#2 Order & Chaos

Updated: Jan 18, 2019

“No one's ever made the first jump"

- Tank, The Matrix.

I’ve been thinking a lot about order and chaos. Can you really have one without the other?

I’ve got this silver foam-lined case that I keep all my gig mics in (I work as a sound engineer) and I specifically picked out the foam in the shape of each mic and still people put them back in the wrong way. It drives me mad. Yet when I get home 90% of the time my flat is in disarray. Stray plates and cups. Shoes. Cat hair. My god, the cat hair. Dad came round unexpectedly one afternoon and felt the need to do the dishes, it was so embarrassing. I’m really messy but I also like when everything in my house has its own place, and it feels good when, every now and again, everything goes back to where it should.

I thought about all this while I was hanging cables on their hooks in the studio room, picking up socks for the washing and moving a bookcase to its new home in the hall. It was a small bookcase. In many ways my life has little order: I work freelance so money-wise I live pretty much month to month, I have no eating pattern to speak of and I sometimes get in trouble for living in the moment, but I’m not unhinged. Ever. At times I’m so un-unhinged I worry that it makes me uninteresting. Sometimes I’ll do something nuts just to shake up the routine, like I’ll ask someone really directly about a taboo subject.

How the mics are correctly placed in the case

I genuinely think that chaos is an integral component of being creative. A lot of the best things I’ve ever done have been when I’ve let go of the handlebars to see where I’d go. Scunner, the weird band I play in, are masters of this. Their songs rarely have endings. We keep playing and Paul ‘does stuff’ in the audience, making them swing like elephants and pushing spam through a badminton racquet. Iain, the guitar player, is just as unpredictable. We call him the Lunatic Engineer, though he goes by many other names such as The Hyndland Hipster and Post Punk Papa. Paul and Iain could fill an entire blog on their own. Before joining I was very ‘let’s play this for eight then that for another eight’ at band rehearsals. Everything was very figured out beforehand. Now I just play and see what happens. I have embraced the madness.

The secret is the framework.

Yes, even cabarock rapscallions need one. There’s a style of painting in Japan that uses black water paint and a very thin paper stretched over a frame where the artist can’t stop their brush once they start or the paper rips. Improvise or die. I read about this in the sleeve notes of A Kind Of Blue by Miles Davis (notes written by Bill Evans), which compared this to jazz. Whereas the painting cannot occur without its wooden frame, even the wild improvisational nature of jazz clings to essential rules of time signature and chord standards. I suppose that’s why, as yet, I’ve stayed on the rails: I have a framework that I go back to when it gets too much.

I think writing can be compared to audio engineering in that everyone learns the rules at the beginning, but once they get to the job a lot of time is spent bending those rules and even knowing when to throw them out altogether. I recently took some short creative writing courses at Glasgow Uni and I was very surprised to see that most of my classmates didn’t use traditional grammar or punctuation, and most of the time inverted commas for speech weren’t used at all. When I got my head around that I realised that the hard and fast rules we all learned in English at school were elastic and could be played with, like Morpheus explaining the physics of The Matrix to Neo before jumping onto another building a hundred feet away.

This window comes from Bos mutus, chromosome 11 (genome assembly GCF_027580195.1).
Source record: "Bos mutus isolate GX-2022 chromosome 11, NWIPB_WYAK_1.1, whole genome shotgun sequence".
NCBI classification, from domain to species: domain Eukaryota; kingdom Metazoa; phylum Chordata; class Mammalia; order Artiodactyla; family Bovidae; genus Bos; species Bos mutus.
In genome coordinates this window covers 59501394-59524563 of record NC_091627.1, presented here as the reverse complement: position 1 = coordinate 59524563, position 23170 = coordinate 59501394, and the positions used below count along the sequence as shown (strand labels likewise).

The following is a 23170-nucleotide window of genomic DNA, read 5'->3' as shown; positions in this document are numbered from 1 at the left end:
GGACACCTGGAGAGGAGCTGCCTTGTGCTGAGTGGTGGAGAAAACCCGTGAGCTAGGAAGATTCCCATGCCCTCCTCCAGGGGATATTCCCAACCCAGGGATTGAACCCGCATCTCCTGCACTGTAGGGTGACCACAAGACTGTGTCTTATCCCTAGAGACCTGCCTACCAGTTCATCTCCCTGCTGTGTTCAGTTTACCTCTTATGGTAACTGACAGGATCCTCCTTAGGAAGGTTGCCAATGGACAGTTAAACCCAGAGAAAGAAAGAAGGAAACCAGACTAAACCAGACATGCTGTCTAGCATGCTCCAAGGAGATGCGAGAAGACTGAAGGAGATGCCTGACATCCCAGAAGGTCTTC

Not Miles Davis

That gave me a lot of freedom to try things, some which worked, others that didn’t. I went back to using inverted commas but my approach had changed for good. Much like in Scunner, I’d embraced the chaos and I let it into my writing. Sure, I have the framework in place to keeps the plot moving, but there’s a real joy in giving it a life of its own and seeing what happens on the page. There’s times I’ll write a sentence that completely changes the direction of what’s happening and I’ll think “jeez, where did that come from?” I’ll go with it and then, at the end of the piece I’ll look back. I used to really worry about each word being the right one, each sentence in its right place.

I’d like to try writing a piece that was complete chaos with no frame, but there’s a good chance it would end up being an incoherent mess. Oh how we all laughed at Jazz Club on The Fast Show where men in sharp suits and spats blew their noses down trumpets and hit cement mixers with dead fish. But I will try. Maybe there’ll be a diamond in the rough that’ll inspire a new idea for a story or character, and I’d be happy with just that.

(I've recently written a short story called 'Night Bus' with this in mind, which can be found here)

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Reading: 'La Belle Sauvage', Philip Pullman. Listening to: Ladyhawke. Watching: 'Live & Let Die'

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© 2019 David McMahon.